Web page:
Twitter’s strict 140-character limit will soon be a bit more relaxed for some tweets, allowing users to express themselves with a few extra characters.
After months of speculation, the social network seems to actually change up the rules regarding its 140-character limit, but don’t expect the rumor about a new 10,000-character limit to become reality. Not just yet, maybe.
Instead, Twitter wants your images, polls, links, and user names to stop counting against the site’s character restriction. According to a representative of the social network, the changes are expected to become universal on Twitter’s apps and website “over the coming months.”
Even though the update is not technically an expansion of its character limit, the change will enable users to write tweets that are slightly longer than what the platform previously allowed.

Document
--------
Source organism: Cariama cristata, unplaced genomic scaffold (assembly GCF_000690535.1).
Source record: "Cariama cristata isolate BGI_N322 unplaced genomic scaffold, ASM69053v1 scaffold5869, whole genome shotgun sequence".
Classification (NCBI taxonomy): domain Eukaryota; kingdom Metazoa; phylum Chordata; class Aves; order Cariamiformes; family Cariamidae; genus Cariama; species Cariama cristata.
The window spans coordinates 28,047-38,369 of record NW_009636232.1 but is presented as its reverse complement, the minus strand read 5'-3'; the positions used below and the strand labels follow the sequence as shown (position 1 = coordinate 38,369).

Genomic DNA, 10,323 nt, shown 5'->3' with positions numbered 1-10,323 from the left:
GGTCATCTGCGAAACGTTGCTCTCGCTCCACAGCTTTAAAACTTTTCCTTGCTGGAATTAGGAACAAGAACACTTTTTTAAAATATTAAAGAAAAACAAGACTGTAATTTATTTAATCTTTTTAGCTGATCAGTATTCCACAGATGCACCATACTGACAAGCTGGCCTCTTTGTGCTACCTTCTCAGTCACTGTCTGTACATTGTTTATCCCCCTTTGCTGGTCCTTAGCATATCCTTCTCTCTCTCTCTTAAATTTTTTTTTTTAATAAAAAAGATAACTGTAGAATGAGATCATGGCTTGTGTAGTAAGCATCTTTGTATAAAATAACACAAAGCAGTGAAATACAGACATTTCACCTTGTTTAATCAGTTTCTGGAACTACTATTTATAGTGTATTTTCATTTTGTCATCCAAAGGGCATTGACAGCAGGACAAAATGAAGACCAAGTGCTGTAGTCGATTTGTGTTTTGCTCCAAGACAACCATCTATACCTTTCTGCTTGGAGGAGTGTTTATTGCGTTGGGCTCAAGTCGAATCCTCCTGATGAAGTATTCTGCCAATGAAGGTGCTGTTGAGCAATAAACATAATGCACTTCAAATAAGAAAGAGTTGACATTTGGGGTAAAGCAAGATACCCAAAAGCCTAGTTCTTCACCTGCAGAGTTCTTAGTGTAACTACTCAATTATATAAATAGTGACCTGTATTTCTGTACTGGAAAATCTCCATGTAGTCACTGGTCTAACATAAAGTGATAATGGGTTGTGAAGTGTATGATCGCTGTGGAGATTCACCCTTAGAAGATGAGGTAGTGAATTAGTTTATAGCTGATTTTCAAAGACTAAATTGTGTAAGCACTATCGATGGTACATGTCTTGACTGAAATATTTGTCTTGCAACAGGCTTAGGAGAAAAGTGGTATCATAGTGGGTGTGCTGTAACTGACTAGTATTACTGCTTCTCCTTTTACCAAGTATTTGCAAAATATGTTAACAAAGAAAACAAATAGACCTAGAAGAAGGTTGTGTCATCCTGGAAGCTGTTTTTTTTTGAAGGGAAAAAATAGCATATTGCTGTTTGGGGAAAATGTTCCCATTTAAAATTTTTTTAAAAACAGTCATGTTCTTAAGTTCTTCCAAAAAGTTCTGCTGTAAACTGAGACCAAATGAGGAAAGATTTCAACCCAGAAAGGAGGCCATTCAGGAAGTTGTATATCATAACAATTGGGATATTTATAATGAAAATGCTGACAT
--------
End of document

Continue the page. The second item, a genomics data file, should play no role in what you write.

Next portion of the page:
According to the new rules, photos, polls, videos, GIFs, and quoted tweets will no longer be included in a tweet’s character limit. Using a name handle in replies will also be excluded from the character count.
Twitter hasn’t revealed exactly how the new tweets will look once the changes roll, but we know that user handles will no longer appear ahead of replies. Instead, contextual details will be surfaced about the conversation outside of the tweet.
As far as quoted tweets are concerned, Twitter will add another feature that users had been requesting for a long time: the ability to retweet and quote your own tweets. This update should clear out the tweetstorms, as you’ll now be able to include your previous tweets.
Last but not least, replies will also be visible in timelines the same way as other tweets. In other words, users will no longer need to begin their replies with a period or other characters to make sure their followers will see it.
In spite of the rumors that Tweeter may be eyeing a 10,000-character limit, this is the best we can hope for. There was no official mention of a formal expansion of the character limit, but the changes will practically allow users to post slightly longer tweets.
Photos, for instance, currently take up 24 characters, so not counting them against the limit will let users squeeze in some extra words into those tweets.
Image Source: Daily Genius